Plank Rolls: How To, Muscles Worked,…

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The plank exercise is popular but many people want to add some variety. Find out how to do plank rolls and whether they are any good.

You can describe different movements with the name plank roll.

That being said, this article considers plank rolls a variation of regular planks where you switch between a side plank on your left side, a regular plank, and a side plank on your right side.

This works muscles like your abs, obliques, outer thighs, and to some extent shoulders.

You could see some benefits in these areas by doing enough plank rolls with enough weight. However, it is fair to say this exercise is not that effective either.

The first reason for this is that plank rolls work your muscles in an isometric (static) way. Secondly, you give your muscles a good amount of rest in between each roll.

So unless you find plank rolls extremely fun, you likely don’t want to do this exercise. Even then, you want to implement some alternatives that can actually get you nice results.

How to do a plank roll

A soft surface like a yoga mat can make plank rolls a lot more comfortable on your elbows. That aside, take the following steps to do this exercise:

  1. Sit on your forearms and knees.
  2. Step back with your feet until you are in a straight line from your head to your heels. Keep your shoulders above your elbow.
  3. Slowly rotate your upper body to one side until you are in a side plank position where you only rest on one arm and one foot. Keep your body more or less straight.
  4. Return to the position in step 2 in a controlled motion.
  5. Do the movement from step 3 but to the other side.
How to do a plank roll

If you currently find plank rolls too hard you can start with plank progressions like knee planks and knee side planks. Potentially already with rolls.

Plank rolls muscles worked

The main muscles worked in plank rolls are your abs, obliques, outer thigh muscles, and to some extent shoulders.

Additionally, your glutes (butt), quadriceps (front thighs), and trapezius (upper back) will have to work to a small extent to keep your body in a straight line and in position.

Compared to regular planks, plank rolls mostly train your obliques slightly more and shoulders more.

That being said, plank rolls are relatively lacking for working all these muscles.

First of all, while you are moving, plank rolls still work the main muscles in an isometric aka static way. This is generally less effective than more dynamic exercises.

Secondly, after each turn, you give your abs, obliques, and/or outer thigh muscles some rest. You generally want to pressure muscles in one continuous set of movements.

That being said, plank rolls should still be able to offer you muscle-related benefits. Potentially with the help of something like a weighted vest close to your hips.

How many plank rolls you should do is not particularly well-studied.

You could start with the regular plank sets and reps but the extra rests in between each turn will change what is actually the most effective.

Plank rolls benefits

Plank rolls are definitely not the most effective exercise choice out there but they can still offer some benefits to some extent. A few of these are:

  1. Better muscle endurance: Doing plank rolls will likely improve your muscle endurance to some extent. Advanced lifters may need extra weights to achieve this.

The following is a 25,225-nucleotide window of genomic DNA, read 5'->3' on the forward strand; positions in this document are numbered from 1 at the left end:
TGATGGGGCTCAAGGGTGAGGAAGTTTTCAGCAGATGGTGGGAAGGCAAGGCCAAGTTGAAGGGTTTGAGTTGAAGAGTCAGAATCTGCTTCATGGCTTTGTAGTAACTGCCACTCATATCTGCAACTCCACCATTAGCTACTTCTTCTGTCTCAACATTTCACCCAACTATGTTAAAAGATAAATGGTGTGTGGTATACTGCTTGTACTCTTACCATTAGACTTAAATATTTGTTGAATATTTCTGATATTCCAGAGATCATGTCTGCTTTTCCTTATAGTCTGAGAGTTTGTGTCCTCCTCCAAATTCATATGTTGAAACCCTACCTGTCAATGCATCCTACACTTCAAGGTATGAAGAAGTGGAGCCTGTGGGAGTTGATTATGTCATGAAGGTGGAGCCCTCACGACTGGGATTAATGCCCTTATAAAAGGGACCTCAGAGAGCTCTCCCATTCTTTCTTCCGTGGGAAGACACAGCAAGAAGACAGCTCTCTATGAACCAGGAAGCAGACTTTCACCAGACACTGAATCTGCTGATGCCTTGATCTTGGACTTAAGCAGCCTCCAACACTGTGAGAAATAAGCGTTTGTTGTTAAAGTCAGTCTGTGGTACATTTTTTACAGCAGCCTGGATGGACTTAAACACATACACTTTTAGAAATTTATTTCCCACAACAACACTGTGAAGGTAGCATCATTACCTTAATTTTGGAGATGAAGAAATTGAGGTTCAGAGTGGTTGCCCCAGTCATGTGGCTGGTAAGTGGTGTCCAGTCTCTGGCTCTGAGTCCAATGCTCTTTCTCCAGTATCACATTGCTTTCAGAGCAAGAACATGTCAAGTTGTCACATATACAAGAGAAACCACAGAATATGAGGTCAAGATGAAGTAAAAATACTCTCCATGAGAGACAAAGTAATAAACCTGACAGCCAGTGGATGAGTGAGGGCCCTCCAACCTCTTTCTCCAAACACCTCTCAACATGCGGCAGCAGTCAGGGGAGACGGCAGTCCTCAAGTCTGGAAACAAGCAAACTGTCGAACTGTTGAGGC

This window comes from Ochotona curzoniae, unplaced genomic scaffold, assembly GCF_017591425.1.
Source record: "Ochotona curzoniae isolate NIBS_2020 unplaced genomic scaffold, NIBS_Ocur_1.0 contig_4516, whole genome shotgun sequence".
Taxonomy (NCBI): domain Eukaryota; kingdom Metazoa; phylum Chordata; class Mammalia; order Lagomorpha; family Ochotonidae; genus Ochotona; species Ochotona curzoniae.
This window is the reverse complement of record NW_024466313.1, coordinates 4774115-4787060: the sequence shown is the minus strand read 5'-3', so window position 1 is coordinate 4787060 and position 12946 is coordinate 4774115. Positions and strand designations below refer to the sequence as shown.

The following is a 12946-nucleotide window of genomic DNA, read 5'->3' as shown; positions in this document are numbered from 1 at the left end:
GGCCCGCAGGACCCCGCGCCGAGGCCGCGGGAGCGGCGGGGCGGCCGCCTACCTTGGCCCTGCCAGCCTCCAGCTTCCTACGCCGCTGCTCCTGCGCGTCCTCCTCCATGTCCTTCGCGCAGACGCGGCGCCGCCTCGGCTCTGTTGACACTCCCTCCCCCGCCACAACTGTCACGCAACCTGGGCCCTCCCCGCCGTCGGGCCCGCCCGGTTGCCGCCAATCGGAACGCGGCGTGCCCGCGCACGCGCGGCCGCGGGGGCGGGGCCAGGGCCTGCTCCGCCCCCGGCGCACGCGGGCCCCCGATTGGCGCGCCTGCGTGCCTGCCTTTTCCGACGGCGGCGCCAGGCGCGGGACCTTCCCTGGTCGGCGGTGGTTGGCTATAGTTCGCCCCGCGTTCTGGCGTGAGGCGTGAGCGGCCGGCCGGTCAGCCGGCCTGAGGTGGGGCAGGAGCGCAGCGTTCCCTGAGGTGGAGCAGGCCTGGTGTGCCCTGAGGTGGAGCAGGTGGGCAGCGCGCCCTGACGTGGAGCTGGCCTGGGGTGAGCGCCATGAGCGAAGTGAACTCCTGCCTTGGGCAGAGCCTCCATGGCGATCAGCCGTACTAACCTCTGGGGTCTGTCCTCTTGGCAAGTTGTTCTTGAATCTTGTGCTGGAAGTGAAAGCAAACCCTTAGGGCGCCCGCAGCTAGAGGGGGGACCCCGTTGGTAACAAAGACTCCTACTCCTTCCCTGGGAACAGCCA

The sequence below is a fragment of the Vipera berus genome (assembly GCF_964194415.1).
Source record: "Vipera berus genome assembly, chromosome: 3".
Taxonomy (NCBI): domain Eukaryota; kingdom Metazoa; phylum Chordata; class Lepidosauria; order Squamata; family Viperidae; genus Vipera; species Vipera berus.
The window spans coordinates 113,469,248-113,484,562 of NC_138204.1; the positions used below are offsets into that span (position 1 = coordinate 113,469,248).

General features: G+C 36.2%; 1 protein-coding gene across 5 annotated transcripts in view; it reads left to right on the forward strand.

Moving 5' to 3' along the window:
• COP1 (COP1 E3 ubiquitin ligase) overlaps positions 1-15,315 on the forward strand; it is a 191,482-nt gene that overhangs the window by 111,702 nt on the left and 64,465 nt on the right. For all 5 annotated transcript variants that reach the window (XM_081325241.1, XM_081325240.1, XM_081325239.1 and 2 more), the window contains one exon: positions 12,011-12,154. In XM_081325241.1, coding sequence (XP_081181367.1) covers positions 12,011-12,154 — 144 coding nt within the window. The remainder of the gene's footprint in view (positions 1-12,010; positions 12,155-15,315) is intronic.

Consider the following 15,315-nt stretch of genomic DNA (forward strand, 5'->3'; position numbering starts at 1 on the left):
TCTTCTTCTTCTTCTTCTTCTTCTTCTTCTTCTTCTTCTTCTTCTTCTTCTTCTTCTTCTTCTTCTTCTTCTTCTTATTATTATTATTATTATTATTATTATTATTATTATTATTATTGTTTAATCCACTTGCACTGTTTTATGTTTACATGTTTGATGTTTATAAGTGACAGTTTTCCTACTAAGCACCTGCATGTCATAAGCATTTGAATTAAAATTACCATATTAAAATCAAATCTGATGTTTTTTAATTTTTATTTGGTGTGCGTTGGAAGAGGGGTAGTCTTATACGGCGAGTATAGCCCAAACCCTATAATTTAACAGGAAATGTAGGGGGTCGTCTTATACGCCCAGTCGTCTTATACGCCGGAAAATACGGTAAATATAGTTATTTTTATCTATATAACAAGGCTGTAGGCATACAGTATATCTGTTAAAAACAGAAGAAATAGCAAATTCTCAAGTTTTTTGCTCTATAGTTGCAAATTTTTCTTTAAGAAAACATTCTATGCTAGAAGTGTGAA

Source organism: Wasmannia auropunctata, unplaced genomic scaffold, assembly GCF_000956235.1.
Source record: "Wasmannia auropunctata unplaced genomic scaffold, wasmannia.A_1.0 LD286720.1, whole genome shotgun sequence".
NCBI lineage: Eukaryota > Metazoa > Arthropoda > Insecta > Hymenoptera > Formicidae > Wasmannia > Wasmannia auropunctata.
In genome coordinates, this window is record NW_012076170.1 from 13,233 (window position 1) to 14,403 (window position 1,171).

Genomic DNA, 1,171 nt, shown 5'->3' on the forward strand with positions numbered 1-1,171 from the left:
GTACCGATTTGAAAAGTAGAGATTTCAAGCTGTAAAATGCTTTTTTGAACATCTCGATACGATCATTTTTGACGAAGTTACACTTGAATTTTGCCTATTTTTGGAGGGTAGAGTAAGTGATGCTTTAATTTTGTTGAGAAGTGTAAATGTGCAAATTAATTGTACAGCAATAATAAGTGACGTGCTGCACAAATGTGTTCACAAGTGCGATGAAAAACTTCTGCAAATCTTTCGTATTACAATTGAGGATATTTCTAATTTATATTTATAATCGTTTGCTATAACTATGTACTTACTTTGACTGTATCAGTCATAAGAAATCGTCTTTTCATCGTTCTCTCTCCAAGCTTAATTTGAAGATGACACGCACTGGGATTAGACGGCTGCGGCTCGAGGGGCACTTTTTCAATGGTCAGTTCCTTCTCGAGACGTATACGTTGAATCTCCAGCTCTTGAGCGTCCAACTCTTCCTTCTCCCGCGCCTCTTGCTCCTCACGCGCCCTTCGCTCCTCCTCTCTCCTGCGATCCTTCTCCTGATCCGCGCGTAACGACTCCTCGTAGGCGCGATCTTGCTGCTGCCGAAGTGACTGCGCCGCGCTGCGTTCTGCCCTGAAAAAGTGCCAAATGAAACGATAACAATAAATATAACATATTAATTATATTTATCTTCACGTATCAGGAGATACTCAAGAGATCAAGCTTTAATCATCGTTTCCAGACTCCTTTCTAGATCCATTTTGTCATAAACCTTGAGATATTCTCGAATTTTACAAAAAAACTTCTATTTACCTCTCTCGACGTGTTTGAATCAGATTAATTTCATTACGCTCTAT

2. No equipment or location required: Many people will find bodyweight plank rolls challenging enough. In turn, this would mean you don’t need to invest any money in fitness equipment or spend time driving to the gym to do this exercise.
  3. You may find plank rolls more comfortable: Some people find dynamic exercises uncomfortable on their spines. In a case like that, exercises like plank rolls that work your core in a static way could feel more comfortable.
  4. May reduce or prevent back pain: Improving your core muscle endurance with plank rolls can reduce or prevent back pain (1, 2).
  5. Balance & coordination: You can improve your balance and coordination by challenging yourself in these areas. Plank rolls could be hard enough to help with this.

It is worth mentioning again that if you don’t necessarily like plank rolls but do like their benefits, you will likely prefer the results from the alternatives below.

Plank roll alternatives

There are many types of plank roll alternatives. Some of these work the same muscles dynamically, work the same muscles isometrically but more effectively, and/or work different muscles.

  • Side bends
  • Side plank dips
  • Hanging sideways knee raises
  • Crunches
  • Ab wheel V-rolls
  • Bicycle crunches

When choosing between these plank roll alternatives you want to think about what muscles you want to work and see what movements your body is comfortable with.

Are plank rolls a good exercise?

Doing plank rolls is likely better than doing nothing but it is hard to really call these a good exercise.

You could see some muscle endurance improvements in areas like your abs, obliques, and/or outer thighs.

However, due to the extra breaks in between repetitions and isometric muscle engagement, you will likely prefer one of the other side plank variations or more generally core exercises.

If you do really like plank rolls and decide to do more of them it could be smart to add something like a weighted vest to the exercise.

This will help you work your muscles harder which tends to be beneficial for muscle-related positive effects if you don’t overdo it.

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Matt Claes founded Weight Loss Made Practical to help people get in shape and stay there after losing 37 pounds and learning the best of the best about weight loss, health, and longevity for over 4 years. Over these years he has become an expert in nutrition, exercise, and other physical health aspects.